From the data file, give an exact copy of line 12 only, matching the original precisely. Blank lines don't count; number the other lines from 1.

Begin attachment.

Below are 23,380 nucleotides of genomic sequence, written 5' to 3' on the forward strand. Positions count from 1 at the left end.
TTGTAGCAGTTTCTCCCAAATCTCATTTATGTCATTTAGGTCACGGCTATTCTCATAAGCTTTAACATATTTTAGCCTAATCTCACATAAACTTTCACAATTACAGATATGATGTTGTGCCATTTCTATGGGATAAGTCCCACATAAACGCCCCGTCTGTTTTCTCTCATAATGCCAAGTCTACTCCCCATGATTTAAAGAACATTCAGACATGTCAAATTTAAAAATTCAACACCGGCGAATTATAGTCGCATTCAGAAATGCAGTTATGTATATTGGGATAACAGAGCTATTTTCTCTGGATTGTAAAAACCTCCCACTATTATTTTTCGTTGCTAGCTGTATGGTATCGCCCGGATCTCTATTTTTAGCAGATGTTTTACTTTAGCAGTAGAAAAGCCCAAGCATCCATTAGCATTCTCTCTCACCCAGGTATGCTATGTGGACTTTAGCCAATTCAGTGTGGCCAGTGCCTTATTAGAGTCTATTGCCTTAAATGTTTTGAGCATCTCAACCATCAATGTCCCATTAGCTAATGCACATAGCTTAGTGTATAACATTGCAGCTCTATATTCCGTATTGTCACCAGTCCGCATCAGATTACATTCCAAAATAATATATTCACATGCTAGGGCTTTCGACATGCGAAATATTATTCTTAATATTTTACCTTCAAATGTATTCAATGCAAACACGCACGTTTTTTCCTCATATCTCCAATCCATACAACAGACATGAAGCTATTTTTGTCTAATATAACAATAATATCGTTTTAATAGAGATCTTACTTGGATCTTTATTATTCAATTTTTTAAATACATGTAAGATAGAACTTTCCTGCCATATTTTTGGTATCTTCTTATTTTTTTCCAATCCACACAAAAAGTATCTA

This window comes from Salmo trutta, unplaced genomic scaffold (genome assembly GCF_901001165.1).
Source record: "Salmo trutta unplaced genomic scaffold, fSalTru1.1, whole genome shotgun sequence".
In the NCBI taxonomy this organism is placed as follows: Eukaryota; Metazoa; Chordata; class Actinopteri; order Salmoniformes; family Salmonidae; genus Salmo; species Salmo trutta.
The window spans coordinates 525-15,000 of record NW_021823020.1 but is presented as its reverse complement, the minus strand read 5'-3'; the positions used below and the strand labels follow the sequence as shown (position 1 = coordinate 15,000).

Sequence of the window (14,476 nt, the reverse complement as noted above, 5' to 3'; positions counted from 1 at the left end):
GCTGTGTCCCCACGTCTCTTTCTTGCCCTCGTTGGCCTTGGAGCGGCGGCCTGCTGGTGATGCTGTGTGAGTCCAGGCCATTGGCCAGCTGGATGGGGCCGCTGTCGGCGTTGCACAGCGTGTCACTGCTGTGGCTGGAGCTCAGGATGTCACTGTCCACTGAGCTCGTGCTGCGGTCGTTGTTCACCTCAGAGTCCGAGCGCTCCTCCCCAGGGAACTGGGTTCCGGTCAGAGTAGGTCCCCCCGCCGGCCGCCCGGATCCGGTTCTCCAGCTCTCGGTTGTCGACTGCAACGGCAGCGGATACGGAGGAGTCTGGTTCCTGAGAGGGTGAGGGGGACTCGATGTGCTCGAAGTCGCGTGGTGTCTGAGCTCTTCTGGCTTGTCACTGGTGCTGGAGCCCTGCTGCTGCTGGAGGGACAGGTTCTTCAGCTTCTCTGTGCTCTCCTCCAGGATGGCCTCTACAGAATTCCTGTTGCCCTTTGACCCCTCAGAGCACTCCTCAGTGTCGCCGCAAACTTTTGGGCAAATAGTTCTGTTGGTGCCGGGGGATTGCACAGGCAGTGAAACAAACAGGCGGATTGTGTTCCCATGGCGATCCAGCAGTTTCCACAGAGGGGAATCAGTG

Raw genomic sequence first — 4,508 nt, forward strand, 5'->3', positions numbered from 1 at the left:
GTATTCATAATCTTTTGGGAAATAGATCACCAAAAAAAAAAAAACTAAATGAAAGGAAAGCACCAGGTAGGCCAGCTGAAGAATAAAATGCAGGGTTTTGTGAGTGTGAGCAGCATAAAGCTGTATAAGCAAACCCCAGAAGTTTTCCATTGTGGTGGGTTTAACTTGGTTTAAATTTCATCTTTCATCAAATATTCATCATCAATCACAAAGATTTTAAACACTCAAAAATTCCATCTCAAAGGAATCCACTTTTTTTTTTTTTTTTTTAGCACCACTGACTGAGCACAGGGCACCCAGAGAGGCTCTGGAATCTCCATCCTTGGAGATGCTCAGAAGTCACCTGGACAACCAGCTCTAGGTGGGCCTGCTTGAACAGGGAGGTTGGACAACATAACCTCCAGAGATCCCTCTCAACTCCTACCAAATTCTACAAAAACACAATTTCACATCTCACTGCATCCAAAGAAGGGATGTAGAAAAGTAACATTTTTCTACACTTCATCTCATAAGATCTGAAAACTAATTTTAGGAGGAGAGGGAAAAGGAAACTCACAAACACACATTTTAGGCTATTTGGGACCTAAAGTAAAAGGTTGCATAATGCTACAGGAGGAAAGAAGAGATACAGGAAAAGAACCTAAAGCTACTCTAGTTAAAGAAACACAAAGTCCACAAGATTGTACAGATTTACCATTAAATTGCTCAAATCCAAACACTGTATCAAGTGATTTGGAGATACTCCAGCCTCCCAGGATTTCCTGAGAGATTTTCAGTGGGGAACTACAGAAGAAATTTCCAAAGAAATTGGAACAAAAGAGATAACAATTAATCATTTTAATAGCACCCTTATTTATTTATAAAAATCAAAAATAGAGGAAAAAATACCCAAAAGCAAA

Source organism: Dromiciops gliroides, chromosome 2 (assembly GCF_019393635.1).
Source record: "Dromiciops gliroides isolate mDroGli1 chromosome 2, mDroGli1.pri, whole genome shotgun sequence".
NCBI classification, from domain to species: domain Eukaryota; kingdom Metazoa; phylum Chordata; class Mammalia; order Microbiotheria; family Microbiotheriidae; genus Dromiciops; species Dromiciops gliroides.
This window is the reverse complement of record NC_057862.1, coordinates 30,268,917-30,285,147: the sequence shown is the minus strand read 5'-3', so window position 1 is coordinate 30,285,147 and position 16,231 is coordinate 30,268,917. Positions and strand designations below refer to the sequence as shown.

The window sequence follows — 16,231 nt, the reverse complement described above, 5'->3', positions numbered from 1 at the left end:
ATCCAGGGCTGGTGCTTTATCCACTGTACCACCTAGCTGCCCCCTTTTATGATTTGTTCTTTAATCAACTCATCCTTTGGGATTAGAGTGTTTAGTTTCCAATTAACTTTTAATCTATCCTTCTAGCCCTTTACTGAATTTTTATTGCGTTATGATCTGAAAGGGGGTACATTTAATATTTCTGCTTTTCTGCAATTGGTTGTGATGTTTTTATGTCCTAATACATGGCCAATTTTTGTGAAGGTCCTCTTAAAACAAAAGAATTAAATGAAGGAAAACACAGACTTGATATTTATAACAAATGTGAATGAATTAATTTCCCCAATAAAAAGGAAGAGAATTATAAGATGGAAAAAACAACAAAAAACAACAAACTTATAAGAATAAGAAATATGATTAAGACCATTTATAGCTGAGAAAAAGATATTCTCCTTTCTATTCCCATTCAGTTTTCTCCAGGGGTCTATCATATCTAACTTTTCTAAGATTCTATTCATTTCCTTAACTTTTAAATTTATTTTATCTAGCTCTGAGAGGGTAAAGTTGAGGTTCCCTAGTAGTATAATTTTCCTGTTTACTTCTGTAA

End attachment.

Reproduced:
Source record: "Dromiciops gliroides isolate mDroGli1 chromosome 2, mDroGli1.pri, whole genome shotgun sequence".